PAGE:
A study led by Shela Gorinstein of the Hebrew University of Jerusalem suggests that consuming grapefruit, particularly red grapefruit, can lower your triglyceride levels. If you reduce your triglycerides, an artery-clogging fat, blood flows more easily to and from your vital organs, naturally lowering your blood pressure. But if you take blood pressure medications, combining them with grapefruit could prove dangerous.
Blood Pressure Drugs
Combining blood pressure medication with grapefruit juice can lower your blood pressure too drastically because having grapefruit in your body stops your body’s CYP34A enzyme from being able to metabolize medication. This means that medications stay in your system longer than intended and, if you keep taking the medication, the drug will build up in your system. If blood pressure medications build up in your system, your blood pressure could drop to dangerously low levels. Your heart could stop beating.
Calcium Channel Blockers
If you take calcium channel blockers, a type of blood pressure medication, do not mix them with grapefruit. Channel blockers known to cause serious side effects when mixed with grapefruit include felodipine and nifedipine. Calcium channel blockers work by preventing calcium from getting into your blood vessels and heart. This lowers your blood pressure. If you take any type of blood pressure medication, ask your doctor if you can safely combine it with grapefruit juice.
If you have high blood pressure, you may also have high cholesterol. High blood pressure makes it easier for cholesterol to collect in your arteries, and the cholesterol buildup in your arteries puts added pressure on your heart. Since the two conditions are linked, your doctor may prescribe drugs to lower your cholesterol as well as your blood pressure. If you take statins, a class of cholesterol-lowering drugs, do not combine them with grapefruit juice.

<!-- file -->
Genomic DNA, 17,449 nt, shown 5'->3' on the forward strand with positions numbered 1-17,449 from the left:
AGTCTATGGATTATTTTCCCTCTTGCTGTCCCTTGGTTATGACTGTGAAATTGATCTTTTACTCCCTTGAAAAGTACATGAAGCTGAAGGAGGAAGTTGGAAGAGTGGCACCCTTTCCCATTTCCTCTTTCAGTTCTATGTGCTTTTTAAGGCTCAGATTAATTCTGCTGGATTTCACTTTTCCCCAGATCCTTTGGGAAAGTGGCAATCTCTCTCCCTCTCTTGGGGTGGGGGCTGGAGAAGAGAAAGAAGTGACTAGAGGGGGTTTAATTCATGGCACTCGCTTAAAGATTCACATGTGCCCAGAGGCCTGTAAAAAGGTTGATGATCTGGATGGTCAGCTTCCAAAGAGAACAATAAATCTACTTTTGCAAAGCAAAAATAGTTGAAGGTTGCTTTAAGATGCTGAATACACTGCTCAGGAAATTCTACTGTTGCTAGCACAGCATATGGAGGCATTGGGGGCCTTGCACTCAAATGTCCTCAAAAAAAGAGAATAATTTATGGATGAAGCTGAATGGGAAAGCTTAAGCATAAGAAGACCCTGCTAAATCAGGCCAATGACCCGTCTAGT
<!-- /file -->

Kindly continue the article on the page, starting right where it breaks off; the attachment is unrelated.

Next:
Red Grapefruit Juice
Gorinstein’s grapefruit study, published in the “Journal of Agricultural and Food Chemistry” in 2006, showed that consuming grapefruit may help naturally lower your cholesterol and, in turn, blood pressure. The participants of Gorinstein’s study – 57 men and women with high blood pressure – consumed grapefruit for a month. At the end of the month, those who consumed grapefruit enjoyed a reduction in their triglycerides, a type of lipid that contributes to your total cholesterol levels. Red grapefruit proved more helpful than white grapefruit in lowering triglycerides. While drinking red grapefruit juice may prove effective in naturally lowering your blood pressure, if you take any kind of medication -- not just blood pressure or cholesterol-lowering drugs -- consult a medical professional before adding grapefruit juice to your diet.
- “The Evening Standard”; Have a Heart, Have a Red Grapefruit; Mark Prigg; February 2006
- "Journal of Agricultural and Food Chemistry"; Red Grapefruit Positively Influences Serum Triglyceride Level in Patients Suffering from Coronary Atherosclerosis: Studies in Vitro and in Humans; Shela Gorinstein, et al.; 2006
- American Heart Association: About High Blood Pressure
- “The New York Times”; Experts Reveal the Secret Powers of Grapefruit Juice; Nicholas Bakalar; March 2006